Photos courtesy of Compass
Marilyn Monroe may not have been very open at the time about her mental health struggles, but they’ve since been documented through diary entries and letters she’d written. As Vanity Fair noted, in the mid-1950s, Monroe saw a psychiatrist, Dr. Margaret Hohenberg, on the recommendation of her acting coach Lee Strasburg. Dr. Hohenberg, whom she visited up to five times a week, operated out of a first-floor office at 155 East 93rd Street. This exact Carnegie Hill apartment, now a residential co-op unit, has just hit the market for $1,125,000. It has lovely pre-war details, lots of closet space, and a nicely modernized kitchen.
Photo credit: David Paler for The Corcoran Group
How’s that for bragging rights? This incredible townhouse at 530 East 87th Street in Yorkville was built in the 1870s by the Astor family, and it later was owned by one of Theodore Roosevelt’s granddaughters. In more recent years, it underwent a designer renovation (it was even featured in Architectural Digest) that includes four wood-burning fireplaces with original mantles, lacquered walls, and a whimsical garden with climbing vines and lanterns.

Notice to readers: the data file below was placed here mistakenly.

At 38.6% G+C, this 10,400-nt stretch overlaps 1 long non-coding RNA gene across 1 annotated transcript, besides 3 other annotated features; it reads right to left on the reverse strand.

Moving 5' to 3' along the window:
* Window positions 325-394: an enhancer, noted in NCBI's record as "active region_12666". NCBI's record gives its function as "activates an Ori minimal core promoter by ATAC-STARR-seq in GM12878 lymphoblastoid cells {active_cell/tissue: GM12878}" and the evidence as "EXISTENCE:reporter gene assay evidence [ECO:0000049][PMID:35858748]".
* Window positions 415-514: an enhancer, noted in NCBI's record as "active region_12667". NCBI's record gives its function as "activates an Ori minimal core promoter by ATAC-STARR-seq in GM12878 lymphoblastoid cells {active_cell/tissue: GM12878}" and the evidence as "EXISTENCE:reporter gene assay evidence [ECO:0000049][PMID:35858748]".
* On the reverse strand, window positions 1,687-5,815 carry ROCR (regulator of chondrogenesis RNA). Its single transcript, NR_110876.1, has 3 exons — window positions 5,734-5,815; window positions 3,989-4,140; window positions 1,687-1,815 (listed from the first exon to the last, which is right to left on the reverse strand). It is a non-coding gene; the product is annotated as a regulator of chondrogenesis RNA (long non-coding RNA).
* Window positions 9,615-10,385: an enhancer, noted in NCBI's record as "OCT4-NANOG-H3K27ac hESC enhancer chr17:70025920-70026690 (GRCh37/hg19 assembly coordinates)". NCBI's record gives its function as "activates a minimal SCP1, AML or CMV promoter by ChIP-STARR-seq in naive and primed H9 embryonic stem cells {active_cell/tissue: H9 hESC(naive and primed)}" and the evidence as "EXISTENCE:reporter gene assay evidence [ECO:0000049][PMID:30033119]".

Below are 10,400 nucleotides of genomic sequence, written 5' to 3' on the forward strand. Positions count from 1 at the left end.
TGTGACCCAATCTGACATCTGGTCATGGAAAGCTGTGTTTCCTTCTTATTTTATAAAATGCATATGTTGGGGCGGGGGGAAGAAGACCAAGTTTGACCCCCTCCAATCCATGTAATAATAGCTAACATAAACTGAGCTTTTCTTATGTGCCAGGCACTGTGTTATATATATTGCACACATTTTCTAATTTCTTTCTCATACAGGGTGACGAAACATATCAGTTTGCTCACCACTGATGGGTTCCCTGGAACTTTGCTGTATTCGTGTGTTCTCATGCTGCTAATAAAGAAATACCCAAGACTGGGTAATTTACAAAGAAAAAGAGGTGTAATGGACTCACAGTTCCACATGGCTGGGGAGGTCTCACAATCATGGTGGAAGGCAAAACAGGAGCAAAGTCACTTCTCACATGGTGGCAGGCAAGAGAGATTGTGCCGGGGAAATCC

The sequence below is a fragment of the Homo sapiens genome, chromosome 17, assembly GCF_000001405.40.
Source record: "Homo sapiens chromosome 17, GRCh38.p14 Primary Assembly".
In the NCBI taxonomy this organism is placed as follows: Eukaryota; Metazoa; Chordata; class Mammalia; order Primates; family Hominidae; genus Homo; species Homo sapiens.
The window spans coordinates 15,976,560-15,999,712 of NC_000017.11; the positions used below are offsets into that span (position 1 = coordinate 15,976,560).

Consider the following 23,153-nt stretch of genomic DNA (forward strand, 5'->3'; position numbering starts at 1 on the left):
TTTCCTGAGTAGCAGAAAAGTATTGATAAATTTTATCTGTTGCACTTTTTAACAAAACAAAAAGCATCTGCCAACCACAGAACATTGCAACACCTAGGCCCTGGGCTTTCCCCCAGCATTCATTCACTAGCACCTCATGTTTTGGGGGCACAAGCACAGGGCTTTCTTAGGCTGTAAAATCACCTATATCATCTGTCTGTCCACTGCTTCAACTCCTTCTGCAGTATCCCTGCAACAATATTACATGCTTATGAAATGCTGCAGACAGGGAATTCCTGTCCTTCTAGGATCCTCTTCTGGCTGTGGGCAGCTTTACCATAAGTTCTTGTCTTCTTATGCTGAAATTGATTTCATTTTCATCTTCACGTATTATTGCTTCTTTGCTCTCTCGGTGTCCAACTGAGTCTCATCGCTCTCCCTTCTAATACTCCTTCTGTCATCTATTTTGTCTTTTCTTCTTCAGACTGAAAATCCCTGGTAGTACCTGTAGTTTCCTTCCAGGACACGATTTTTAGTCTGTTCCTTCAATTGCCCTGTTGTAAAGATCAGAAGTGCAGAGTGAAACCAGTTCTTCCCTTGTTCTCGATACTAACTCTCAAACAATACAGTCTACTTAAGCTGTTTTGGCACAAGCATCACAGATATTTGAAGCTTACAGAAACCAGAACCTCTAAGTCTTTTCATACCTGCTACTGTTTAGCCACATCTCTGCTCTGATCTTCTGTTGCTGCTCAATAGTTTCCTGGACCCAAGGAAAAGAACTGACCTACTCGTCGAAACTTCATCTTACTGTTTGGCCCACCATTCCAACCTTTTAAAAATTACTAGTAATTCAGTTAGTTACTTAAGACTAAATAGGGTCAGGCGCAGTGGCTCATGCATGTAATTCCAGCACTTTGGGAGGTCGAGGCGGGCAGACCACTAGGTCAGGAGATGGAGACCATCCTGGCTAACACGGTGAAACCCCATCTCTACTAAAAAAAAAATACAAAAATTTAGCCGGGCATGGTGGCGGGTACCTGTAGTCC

Lots more to see
Rendering of the Columbus Circle store planned courtesy of Target
Manhattan will get two new Target stores, adding to the retail giant’s growing New York City footprint. As first reported by PincusCo, the company has signed a 20-year lease for a store at Vornado Realty Trust’s 150 East 86th Street on the Upper East Side and a 15-year lease for space at 795 Columbus Avenue on the Upper West Side, overseen by the Chetrit Group. The two new locations, totaling nearly 80,000 square feet, will be small-format stores, which offer easy pick-up service and grab-and-go products.
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All apartment photos by Ashok Sinha
Wid Chapman‘s parents were profound modernists, his father an architect who worked for Marcel Breuer, and his mother an artist who studied with Josef Albers. The career that Wid has built for himself as an architect and interior designer who specializes in hospitality design is uniquely his own but showcases the influences of his parents. When it came time to design his personal apartment on the Upper East Side, it was his own family who influenced the renovation. “Providing space intimate enough for our small immediate family but room for an extended one, the project reconfigures and reshapes extant spaces to defer to the apartment’s sweeping Central Park views,” said Wid, adding that “color and materiality” were also central to the project. Ahead, take a full tour of this one-of-a-kind apartment and hear from Wid about his background and career and the specifics of the renovation.
Take the tour here
Listing photos courtesy of Douglas Elliman